Home   |  Issues  |  The Daily Star Home |  Volume 6, Issue 05, Tuesday, February 01, 2011




Dhaka New Super Market

Dhaka New Super Market is a place where you can get almost everything imaginable.

Shopping within a limited budget is a tedious undertaking in the city, more so if it's at Dhaka New Super Market. This is not because of excessive prices but because of the diversity of goods, their high quality, attractive designs and an opportunity to haggle till you drop. You can get almost everything imaginable at this veritable shopping centre. It is the ultimate shopper's haven.

This shopping destination is within the Dhaka New Market Complex and is managed by the Dhaka City Corporation authority. It's a three-story complex and has around 1250 shops. Open on all days of the week except Tuesday, this market is popularly known as 'Dubai Market' or 'Singapore Market' for its cosmetics products. At the beginning of the 1990s most of the products, mostly cosmetics, were directly imported from Dubai or Singapore and hence the nomenclature.

“Many of the products are still imported and not available in other markets of the city. That is the reason why people flock this centre throughout the week,” said General Secretary of of New Super Market, Mohammed Shahid Ullah. Crockery, cosmetics products and home furnishing goods are found on the ground floor. Clothes, especially jeans for boys, plastic goods, spectacles and fast food shops are on the first floor. The second floor features shops selling clothes, especially for men, artificial flowers, CD shops and boutiques.

Farhana, a homemaker and a shopper said, “It is really very interesting to shop in this market. Today I have come here with only Tk2000 and I bought kitchen utensils and an attractive flower vase. I'm very happy with the price and quality of the goods.”

A lot of people come to this shopping centre to buy gifts. “Thursday is the busiest day as occasions like weddings, receptions or birthday programmes are scheduled mostly on Friday and people come to shop at the last minute” said Farid Hossain, a salesman in a gift shop. As gifts, the most popular products are crockery, artificial flowers, table lamps, tea sets, dinner sets, photo albums, toaster machines and wall paintings.

Students of Dhaka University and almost all private universities come here a lot because of the outlets selling trendy denims. Sunny, a BUET student who was hanging out with a friend here said “Generally I buy all of my jeans here, because I get them at a reasonable price and here I have the option of tailoring those pants according to my needs.”

Home appliances made of plastic are widely used in almost every home. Plastic has now replaced tin, wood, iron, and cane. That is why we see items like buckets, bowls, chairs and even furniture made of plastic. Besides plastic goods, shops for fast food and fashionable spectacles are also available here.

A large portion of the second floor is occupied by trendy wear, especially T-shirts for the adult male.

At least 100 small boutiques are stationed on the second floor. In the second half of 90s a group of Eden College students started doing batik work here. They used to take orders for block prints on shalwar kameez sets, saris and shawls. This became popular with the crowd in a short period.

People still place orders for embellishing their outfits. They also sell attractive shalwar kameez sets, which have proved popular among the women clientele. There is however one factor that governs a good buy at this shopping centre: your power to haggle. Unless you are good at it, chances are you will return home with a purchase you are not happy with.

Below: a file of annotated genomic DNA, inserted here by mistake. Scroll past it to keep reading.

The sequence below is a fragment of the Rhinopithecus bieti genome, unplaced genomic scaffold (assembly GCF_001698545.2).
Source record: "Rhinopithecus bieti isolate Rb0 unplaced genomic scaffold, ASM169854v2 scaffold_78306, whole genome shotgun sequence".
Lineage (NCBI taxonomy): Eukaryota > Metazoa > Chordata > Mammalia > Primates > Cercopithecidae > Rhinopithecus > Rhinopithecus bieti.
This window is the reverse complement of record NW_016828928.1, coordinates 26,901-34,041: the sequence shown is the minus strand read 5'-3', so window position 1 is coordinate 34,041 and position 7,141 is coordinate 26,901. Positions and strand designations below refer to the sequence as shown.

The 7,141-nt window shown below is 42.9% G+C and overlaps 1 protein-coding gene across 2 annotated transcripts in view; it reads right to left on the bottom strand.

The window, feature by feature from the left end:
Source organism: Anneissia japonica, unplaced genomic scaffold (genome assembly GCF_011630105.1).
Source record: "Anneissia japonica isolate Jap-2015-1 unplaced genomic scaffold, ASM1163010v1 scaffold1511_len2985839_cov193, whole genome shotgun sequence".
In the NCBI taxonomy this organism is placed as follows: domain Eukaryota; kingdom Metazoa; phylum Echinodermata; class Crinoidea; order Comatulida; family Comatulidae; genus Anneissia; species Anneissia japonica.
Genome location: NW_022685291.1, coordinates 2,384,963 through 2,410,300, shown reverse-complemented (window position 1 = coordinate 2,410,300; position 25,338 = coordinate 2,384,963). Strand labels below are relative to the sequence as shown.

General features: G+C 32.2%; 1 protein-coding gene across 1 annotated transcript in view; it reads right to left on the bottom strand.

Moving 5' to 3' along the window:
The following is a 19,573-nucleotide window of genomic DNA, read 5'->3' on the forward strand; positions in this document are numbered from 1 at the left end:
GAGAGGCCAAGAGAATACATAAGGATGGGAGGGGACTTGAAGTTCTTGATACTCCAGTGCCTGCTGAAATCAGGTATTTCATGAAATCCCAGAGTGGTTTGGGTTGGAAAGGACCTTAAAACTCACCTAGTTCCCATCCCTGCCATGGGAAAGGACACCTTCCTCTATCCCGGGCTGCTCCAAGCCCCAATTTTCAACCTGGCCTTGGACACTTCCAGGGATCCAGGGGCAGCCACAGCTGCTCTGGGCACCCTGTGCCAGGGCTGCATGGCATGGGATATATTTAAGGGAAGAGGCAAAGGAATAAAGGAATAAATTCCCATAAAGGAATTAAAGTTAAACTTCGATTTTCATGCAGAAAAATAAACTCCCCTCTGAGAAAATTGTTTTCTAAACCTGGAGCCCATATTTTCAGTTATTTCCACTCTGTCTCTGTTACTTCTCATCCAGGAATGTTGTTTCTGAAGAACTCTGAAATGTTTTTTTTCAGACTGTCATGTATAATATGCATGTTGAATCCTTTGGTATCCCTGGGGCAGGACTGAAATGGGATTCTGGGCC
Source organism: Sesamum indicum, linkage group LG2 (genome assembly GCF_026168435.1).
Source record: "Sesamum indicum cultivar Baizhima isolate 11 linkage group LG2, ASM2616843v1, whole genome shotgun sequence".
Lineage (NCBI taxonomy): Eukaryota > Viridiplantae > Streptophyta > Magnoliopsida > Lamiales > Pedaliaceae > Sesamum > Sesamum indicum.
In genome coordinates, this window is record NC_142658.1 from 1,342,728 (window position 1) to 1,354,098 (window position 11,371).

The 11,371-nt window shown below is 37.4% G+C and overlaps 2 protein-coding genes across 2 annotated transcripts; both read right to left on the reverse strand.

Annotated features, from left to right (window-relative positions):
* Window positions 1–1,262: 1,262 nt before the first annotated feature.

Dhaka New Super Market is a place where you can get almost everything imaginable.

Armed with a power to haggle, you can rest assure that the place will please you. You will be satisfied with the price and the quality of the goods on offer.

By Mahtabi Zaman
Photo: Sazzad Ibne Sayed

New Market Kacha Bazaar

Many of you may not be familiar with 'Banalata Market' but chances are you frequent the place. New Market Kaccha Bazaar its more popular name -- is one of the busiest kitchen markets in the city. It is also a part of Dhaka New Market and situated within the market complex.

New Market kitchen market is open round the week from 7:30am to 12am. In nearly 250 shops at the place, people get fresh products throughout the year, and this has been the hallmark of this place for ages.

Starting from vegetables, fish, poultry, meat, rare spices, molasses, rice, lentils and even dry fish, everything is available here. Some products like chicken, eggs, and fish are sold in wholesale quantities at the start of the day.

Like any other kitchen market, opportunities to bargain are aplenty. The spacious setting of the centre allows free and easy movement while shopping and can be accessed by all modes of transport -- public or private.

By Mahtabi Zaman




Romela's husband abandoned her with a child and did not look after the family. To survive, Romela start working as a house-help at the union parishad member's house in Kurigram. Taking advantage of her misfortune, the head of the house established an illicit relationship with Romela. He promised to give her enough money but Romela became pregnant and the man did not keep his word.

Seven months into her pregnancy, Romela came to Dhaka. She gave birth to a beautiful girl and refused to abandon the child. She wanted to arrange arbitration at the village so that she could claim a handsome sum from the perpetrator. Romela's father, fearful of social stigma, refused to accept the child into his home. Ultimately Romela had no other way but to leave the child at a shelter of a non-government organisation.